It seemed Dad was everywhere we went, in the woods, on the spiny rocks on which we climbed and rested, in the beauty of the Big Meadow where Tiger Swallowtails fluttered free from bloom to bloom, and the field sparrows called from thickets of scrawny locusts and carpets of heather.

I certainly felt Dad’s presence as the grandchildren hoofed it up the trails, scampered steep, craggy rocks, and posed for pictures atop ancient outcroppings with more wavy mountains as the backdrops. I saw Dad’s smile in the grandkids’ smiles.

Once we scrambled to a place where we had a 360-degree view, I corralled the grandkids and their parents to stand for a family photo. Dad carried his camera wherever he went, too, documenting family outings.

The grandkids energy and enthusiasm for exploits carried them past their Poppy onto the heels of their own father while their mother and I lingered to absorb the views and catch our breath. Echoes of the past mingled with those of the present from forested ridge to forested ridge.

When we all assembled on the next precipice, my daughter used my camera to capture me with her trio of trouble and orneriness. The shot joyfully reminded me of my father surrounded by his own youngsters.

I don’t remember stopping at Big Meadows south of Luray on the trip with my family so long ago. As I lovingly watched the grandkids romp along narrow trails that snaked through lush carpets of knee-high grasses and plants, their excitement hit home.

A cool mountain top breeze hurried white fluffy clouds through bluebird egg sky. Emerald forests perfectly framed the sentimental scene. Amid the children’s giddy laughter, I thought I heard my father say, “You were here when you were young, too.”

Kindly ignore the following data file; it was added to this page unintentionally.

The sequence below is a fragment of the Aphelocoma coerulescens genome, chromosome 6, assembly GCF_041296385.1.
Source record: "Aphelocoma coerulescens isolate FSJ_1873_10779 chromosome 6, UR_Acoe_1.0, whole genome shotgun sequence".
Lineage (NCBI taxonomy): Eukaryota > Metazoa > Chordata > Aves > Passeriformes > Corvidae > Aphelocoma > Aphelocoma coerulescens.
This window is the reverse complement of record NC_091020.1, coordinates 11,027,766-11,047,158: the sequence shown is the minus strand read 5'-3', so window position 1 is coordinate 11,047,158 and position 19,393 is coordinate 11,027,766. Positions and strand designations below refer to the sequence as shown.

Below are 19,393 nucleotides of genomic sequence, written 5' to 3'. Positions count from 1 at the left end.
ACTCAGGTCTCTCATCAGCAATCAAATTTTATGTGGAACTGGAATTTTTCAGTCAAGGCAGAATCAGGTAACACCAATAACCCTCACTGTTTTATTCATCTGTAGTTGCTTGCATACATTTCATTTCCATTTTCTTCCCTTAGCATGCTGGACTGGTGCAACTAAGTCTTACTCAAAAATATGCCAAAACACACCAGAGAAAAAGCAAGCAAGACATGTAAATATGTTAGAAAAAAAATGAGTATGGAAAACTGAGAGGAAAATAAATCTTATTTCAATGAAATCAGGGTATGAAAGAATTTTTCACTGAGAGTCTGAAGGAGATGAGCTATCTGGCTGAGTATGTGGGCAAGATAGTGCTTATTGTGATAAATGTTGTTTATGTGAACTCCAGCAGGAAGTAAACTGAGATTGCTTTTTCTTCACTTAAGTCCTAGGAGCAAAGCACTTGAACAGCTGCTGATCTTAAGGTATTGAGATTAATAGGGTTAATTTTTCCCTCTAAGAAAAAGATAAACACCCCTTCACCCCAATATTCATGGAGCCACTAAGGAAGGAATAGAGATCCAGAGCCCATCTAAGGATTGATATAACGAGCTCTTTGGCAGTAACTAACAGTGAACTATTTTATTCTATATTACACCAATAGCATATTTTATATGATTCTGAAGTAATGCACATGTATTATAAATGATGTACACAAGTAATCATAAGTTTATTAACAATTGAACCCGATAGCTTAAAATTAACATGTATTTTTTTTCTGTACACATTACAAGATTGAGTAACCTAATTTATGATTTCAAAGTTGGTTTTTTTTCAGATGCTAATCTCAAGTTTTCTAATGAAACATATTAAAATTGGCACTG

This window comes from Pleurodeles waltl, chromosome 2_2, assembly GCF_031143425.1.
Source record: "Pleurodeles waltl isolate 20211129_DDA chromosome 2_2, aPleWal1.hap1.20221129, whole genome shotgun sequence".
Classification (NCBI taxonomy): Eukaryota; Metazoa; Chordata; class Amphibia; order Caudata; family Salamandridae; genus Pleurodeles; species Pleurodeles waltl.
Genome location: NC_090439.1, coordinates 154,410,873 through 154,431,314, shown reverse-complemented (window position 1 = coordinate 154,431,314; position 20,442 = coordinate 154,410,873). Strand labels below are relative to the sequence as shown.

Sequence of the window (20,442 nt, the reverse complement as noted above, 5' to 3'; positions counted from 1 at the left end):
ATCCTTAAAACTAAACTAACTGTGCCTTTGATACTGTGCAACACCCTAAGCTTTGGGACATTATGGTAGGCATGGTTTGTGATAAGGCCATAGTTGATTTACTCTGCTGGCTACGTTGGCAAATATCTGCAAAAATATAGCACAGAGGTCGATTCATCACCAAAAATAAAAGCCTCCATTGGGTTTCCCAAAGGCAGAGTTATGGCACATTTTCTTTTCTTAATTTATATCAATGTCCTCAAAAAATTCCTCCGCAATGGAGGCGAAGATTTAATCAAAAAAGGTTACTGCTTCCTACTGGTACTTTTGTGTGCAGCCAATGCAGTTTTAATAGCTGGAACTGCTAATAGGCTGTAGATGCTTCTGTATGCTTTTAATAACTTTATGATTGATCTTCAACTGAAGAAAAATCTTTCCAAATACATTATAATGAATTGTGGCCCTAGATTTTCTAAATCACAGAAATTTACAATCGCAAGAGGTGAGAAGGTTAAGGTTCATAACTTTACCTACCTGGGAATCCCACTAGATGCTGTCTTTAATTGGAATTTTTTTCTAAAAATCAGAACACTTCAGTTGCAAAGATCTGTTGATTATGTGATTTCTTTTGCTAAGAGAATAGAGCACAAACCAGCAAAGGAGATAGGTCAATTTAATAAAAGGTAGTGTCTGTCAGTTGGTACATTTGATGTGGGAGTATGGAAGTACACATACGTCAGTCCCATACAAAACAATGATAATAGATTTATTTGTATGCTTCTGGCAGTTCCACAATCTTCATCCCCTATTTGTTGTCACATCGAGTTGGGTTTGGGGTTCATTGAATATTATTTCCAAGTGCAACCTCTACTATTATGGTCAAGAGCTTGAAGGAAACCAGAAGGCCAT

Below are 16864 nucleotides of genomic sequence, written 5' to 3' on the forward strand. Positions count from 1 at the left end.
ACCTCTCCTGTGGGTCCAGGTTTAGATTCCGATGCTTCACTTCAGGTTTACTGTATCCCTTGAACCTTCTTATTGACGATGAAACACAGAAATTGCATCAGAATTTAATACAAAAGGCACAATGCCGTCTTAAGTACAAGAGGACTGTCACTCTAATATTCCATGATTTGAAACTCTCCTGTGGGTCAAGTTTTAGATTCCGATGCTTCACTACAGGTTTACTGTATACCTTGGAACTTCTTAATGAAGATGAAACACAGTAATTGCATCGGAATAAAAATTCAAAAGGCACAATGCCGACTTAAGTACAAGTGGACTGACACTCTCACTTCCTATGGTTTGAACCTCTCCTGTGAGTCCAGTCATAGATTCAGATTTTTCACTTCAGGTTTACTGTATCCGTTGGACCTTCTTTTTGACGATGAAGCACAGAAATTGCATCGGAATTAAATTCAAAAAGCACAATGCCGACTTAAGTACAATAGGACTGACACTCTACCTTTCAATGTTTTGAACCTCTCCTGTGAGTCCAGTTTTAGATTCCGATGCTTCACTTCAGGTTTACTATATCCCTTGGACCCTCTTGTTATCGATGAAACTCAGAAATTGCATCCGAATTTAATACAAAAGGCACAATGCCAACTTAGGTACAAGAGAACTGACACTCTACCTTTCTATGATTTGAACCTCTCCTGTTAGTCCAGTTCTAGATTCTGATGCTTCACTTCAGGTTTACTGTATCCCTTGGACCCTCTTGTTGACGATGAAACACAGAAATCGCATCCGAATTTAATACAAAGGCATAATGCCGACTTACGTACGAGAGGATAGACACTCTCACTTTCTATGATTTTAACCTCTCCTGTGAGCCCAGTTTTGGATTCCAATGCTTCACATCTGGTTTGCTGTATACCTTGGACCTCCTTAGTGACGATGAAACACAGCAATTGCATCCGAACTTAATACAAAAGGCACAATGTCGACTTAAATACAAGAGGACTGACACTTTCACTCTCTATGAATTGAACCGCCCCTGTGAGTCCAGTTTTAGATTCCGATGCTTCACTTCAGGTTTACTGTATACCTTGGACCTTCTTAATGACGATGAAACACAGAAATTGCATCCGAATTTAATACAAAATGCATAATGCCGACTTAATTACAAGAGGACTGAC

“I know,” I replied silently with a smile and a tear.

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© Bruce Stambaugh

Living a dream in a dreamy, productive countryside

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A recent setting sun highlighted dandelions gone to seed.

By Bruce Stambaugh

Most times, when I look out the windows of our home or silently gaze across the landscape from our back porch, it seems like a dream come true.

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A typical Amish buggy seen in Holmes County, Ohio.
When I was a child, my father occasionally would pile his family into the car and head to Holmes County. He loved the rolling hills, the tidy farms, the stands of hardwoods interspersed with patches of multi-hued green and golden crops. The winding, hilly roads stitched together these living quilt blocks.

We wound our way on two lane highways through towns like Navarre, Wilmot, Winesburg, Berlin and on into Millersburg. For us impatient kids, the drive from our blue-collar suburb 40 miles away seemed an eternity.

Dad made the day trip even longer. We stopped to buy eatable souvenirs at the cheese houses, built with shiny, glazed tile blocks that mimicked the yellow chunks of Swiss. We couldn’t wait to unwrap the brown, waxed paper parcels secured with sturdy, white string. They perfectly represented the productivity of the land and its practical people.

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Workhorses.
Dad loved the slower pace of life in Holmes County, best modeled by the buggies drawn by satiny chestnut horses, and the afternoon sun highlighting the blond manes of giant workhorses pulling hay wagons through waves of emerald alfalfa. Neat white clapboard farmhouses, sometimes two abreast, and carmine bank barns brought focus to this dreamy world.